It's best to discuss any concerns about chemotherapy and sex with your doctor, who's familiar with your individual situation. In general, however, it's usually OK to have sex while undergoing chemotherapy — as long as you're feeling up to it.
Many factors can influence decisions about chemotherapy and sex. Here are some things to consider:
- What type of cancer do you have? Cancers involving the genital tract may require special caution when it comes to sex. After a procedure or therapy that affects the genital tract, your doctor may recommend abstaining from sexual activity until healing is complete.
What type of chemotherapy are you receiving? Some types of chemotherapy can lead to changes in the lining of the vagina, which may make vaginal injuries more likely during vaginal intercourse. Normal bacteria that live on the skin or in the genital tract may be introduced into your bloodstream.
If your chemotherapy reduces the levels of your germ-fighting white blood cells, you may not be protected from these bacteria. Your doctor may recommend you avoid sexual intercourse until your white blood cell counts rise to safe levels.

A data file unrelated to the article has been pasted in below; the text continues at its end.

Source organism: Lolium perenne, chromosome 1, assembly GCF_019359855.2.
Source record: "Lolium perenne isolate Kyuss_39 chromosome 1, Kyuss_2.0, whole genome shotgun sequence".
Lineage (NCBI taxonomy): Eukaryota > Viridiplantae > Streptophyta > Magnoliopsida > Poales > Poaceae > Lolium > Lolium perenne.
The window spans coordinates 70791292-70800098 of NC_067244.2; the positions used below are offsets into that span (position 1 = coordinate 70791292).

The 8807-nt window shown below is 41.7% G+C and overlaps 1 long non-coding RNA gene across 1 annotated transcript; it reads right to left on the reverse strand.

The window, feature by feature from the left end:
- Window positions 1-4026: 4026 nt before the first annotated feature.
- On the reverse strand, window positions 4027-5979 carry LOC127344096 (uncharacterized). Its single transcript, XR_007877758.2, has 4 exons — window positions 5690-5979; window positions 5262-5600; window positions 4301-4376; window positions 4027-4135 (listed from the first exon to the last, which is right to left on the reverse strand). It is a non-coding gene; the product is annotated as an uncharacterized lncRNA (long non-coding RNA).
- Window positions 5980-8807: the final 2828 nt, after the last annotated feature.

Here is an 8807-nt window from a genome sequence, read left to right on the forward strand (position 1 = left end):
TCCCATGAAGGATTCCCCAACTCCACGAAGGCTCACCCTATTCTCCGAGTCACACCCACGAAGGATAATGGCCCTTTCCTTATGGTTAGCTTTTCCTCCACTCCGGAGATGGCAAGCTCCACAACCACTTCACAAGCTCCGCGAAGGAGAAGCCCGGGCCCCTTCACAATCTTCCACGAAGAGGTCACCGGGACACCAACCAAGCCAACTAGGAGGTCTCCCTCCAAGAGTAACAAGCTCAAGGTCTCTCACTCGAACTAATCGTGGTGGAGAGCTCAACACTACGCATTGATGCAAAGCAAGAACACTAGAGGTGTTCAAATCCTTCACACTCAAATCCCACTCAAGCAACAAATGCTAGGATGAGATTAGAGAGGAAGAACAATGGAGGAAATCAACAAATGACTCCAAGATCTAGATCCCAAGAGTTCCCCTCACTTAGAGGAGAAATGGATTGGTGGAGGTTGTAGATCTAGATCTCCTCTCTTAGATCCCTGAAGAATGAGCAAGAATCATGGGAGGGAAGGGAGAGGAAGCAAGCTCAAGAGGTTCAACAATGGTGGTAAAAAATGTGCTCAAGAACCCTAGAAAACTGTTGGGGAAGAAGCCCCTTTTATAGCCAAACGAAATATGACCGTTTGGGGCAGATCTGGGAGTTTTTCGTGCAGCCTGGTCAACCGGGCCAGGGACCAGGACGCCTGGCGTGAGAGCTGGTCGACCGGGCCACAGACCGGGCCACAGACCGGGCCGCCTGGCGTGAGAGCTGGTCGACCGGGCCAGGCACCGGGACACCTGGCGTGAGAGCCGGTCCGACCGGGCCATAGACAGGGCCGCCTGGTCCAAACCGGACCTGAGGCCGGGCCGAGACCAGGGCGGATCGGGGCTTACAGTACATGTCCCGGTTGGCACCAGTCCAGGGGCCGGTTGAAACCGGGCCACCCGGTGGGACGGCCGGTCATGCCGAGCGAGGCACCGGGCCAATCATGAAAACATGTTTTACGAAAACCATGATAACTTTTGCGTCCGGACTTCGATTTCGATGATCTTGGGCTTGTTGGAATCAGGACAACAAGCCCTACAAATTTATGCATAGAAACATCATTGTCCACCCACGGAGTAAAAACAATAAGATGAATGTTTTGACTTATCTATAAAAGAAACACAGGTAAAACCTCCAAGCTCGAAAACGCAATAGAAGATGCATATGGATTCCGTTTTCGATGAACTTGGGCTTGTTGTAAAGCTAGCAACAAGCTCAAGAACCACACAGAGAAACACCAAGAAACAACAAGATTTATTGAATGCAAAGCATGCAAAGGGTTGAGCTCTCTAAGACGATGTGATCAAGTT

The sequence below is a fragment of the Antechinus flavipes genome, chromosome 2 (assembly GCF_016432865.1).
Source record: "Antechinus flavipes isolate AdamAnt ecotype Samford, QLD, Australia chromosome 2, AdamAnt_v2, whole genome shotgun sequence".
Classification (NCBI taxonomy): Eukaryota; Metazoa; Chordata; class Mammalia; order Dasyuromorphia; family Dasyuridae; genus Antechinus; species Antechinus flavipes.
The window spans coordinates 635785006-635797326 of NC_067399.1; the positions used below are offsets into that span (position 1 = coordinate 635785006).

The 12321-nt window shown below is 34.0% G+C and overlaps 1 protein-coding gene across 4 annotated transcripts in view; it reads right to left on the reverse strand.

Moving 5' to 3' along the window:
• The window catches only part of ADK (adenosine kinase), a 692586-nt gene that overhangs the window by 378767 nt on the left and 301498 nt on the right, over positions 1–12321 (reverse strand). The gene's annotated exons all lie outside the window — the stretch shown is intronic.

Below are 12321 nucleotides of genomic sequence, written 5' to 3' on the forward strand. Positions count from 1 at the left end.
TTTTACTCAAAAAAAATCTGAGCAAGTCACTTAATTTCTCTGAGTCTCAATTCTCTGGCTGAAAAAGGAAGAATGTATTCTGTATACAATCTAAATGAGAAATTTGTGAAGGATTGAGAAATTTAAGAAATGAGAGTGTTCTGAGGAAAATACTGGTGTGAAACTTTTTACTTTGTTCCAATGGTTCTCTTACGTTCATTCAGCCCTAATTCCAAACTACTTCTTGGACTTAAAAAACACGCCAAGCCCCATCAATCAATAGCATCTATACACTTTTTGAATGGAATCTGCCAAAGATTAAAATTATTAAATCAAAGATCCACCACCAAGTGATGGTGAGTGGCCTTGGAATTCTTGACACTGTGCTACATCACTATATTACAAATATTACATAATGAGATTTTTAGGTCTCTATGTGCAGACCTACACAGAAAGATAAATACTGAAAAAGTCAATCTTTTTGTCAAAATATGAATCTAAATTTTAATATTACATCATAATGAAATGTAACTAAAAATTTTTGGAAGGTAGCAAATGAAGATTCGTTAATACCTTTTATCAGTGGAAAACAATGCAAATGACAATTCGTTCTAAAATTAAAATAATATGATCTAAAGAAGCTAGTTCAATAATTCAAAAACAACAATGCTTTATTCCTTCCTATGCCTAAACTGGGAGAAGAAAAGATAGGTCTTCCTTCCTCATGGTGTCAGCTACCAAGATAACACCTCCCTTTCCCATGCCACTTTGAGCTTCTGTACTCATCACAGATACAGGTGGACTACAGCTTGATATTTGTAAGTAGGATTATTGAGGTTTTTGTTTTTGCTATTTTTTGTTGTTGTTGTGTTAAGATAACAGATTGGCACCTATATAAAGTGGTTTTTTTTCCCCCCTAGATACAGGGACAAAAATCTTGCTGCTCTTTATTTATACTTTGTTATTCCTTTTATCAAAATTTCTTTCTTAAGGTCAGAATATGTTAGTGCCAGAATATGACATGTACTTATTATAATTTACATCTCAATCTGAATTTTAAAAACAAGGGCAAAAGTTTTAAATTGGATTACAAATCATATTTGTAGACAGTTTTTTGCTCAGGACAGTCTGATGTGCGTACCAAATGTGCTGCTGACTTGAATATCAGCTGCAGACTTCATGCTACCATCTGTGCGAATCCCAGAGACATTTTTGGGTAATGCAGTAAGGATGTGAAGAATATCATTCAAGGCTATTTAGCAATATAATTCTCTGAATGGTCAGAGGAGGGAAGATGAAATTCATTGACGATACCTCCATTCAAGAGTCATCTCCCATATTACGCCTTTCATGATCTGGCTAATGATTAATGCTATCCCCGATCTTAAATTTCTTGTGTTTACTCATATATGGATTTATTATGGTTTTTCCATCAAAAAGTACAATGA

If chemotherapy causes a low platelet count, intercourse could cause bleeding. If your platelet count is extremely low, severe bleeding could occur.
- Could you become pregnant? Pregnancy is strongly discouraged during chemotherapy (this applies to both men and women receiving chemotherapy), due to the potential effects on the developing baby. If conception is possible, your doctor will likely encourage you to choose a reliable method of birth control.
- Are you feeling up to it? During chemotherapy, fatigue or other side effects including effects on hormonal levels may decrease your interest in sex. If you're not interested in intercourse, remember that there's more to an intimate relationship than sex. Look for other ways to express affection, such as kissing, cuddling or other shared activities.